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I have a StringBuilder and I need to add in It many short strings. There are two ways at least. First is adding each string separately:

StringBuilder sb = new StringBuilder ();
sb.Append (str1);
sb.Append (str2);
.....
sb.Append (strN);

The second is adding all strings together:

sb.Append (string.Concat (str1, str2, ..., strN);

Which of them is faster and preferable fo use? P.S.: That operation will be executing many times in my program (in cycle) and I don't know, should I to create so many strings via string.Concat so as they will not be used anymore.

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2  
Have you done any benchmarking on this? –  ChrisF Oct 25 '11 at 10:00
2  
How about doing your own benchmark? –  Martin Liversage Oct 25 '11 at 10:00

2 Answers 2

I would say the first one, because the second one is creating a temporary string for the Concat.

Let's see the worse scenario:

x == sb.Length;
y == Sum(str 1-n Length)

sb has space for y - 1 characters.

In the first case you'll copy around: y - 1 characters to sb from the strings, then x + y - 1 from the old sb buffer to a new sb buffer then the last 1 character. So x + 2y - 2 + 1 characters, so x + 2y - 1 characters.

In the second case the Concat buffer is of the right size, so you copy around y characters from the strings to the Concat buffer plus x from the old to the new sb buffer (because thanks to the single Append the sb knows he has to resize before appending), plus y from the Concat buffer to the new sb buffer. So x + 2y. The first method should wins by 1 character.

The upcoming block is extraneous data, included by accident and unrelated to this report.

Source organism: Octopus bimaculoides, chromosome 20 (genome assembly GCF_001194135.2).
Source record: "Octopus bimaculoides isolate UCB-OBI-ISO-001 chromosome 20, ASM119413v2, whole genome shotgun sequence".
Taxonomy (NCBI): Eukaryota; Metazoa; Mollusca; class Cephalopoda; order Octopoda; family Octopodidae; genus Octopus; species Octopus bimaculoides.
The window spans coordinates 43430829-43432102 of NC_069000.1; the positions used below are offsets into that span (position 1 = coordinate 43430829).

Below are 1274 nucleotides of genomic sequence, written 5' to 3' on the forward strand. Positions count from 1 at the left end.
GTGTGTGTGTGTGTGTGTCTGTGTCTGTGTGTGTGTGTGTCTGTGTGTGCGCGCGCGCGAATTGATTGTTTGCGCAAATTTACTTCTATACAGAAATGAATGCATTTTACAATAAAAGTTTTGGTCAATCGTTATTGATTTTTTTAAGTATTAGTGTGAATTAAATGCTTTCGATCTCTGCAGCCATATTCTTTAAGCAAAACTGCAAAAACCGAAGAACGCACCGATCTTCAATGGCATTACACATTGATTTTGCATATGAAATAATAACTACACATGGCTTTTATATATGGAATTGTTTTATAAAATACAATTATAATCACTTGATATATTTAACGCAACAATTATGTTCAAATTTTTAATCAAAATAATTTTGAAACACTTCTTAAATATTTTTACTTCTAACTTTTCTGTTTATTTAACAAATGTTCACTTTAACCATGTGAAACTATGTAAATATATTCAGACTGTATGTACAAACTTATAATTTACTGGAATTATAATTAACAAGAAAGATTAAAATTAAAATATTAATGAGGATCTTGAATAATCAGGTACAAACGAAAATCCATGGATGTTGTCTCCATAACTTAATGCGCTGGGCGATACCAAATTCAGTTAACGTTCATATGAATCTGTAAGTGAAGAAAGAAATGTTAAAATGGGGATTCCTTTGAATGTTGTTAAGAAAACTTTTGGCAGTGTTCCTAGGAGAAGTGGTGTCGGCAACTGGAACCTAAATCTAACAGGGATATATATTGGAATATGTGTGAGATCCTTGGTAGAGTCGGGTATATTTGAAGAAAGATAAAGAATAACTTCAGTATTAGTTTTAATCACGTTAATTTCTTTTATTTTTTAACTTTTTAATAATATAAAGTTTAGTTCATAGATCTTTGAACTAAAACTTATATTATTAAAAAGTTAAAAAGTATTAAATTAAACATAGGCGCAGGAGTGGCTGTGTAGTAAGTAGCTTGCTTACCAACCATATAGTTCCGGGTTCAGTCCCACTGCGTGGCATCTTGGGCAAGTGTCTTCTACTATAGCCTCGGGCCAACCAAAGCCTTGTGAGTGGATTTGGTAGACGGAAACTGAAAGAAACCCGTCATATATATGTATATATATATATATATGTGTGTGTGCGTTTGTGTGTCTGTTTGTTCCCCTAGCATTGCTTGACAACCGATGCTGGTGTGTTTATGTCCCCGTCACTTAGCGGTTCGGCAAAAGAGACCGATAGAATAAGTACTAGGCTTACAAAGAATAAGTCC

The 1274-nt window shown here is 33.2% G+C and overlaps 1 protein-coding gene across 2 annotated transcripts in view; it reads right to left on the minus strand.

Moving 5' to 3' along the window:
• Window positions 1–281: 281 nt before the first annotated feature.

But if you really need to make it faster:

int totalLength = str1.Length + str2.Length...

sb.EnsureCapacity(sb.Length + totalLength);

sb.Append(str1);
sb.Append(str2);
sb.Append(str3);

and so on.

In this way you copy around x + y characters.

You first ensure the sb has enough capacity and then begin adding the strings.

But we are speaking of premature optimization, unless your program does this things "by the thousand".

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As ever, performance shouldn't be based on guesswork - you should test these things. In particular, it may well be affected by:

  • The framework version you're using
  • The number of strings (N)
  • The size of strings
  • The order of the strings (big ones first or small ones first?)
  • Probably many other things I've forgotten about

I'd expect String.Concat to be faster here if you didn't need the StringBuilder otherwise, as it can work out the exact buffer size required, allocate it once, then copy. StringBuilder may need to reallocate multiple times. The downside is that if N is large it will also create an array. EDIT: I originally misread the question, not spotting that the result of String.Concat was being used in another Append operation. Can you write the whole operation in a single String.Concat call rather than mixing StringBuilder and String.Concat.

But yes, basically you should:

  • Decide how fast you actually need it to be
  • Write the most readable code
  • Benchmark it
  • Change to other code only if it's not fast enough
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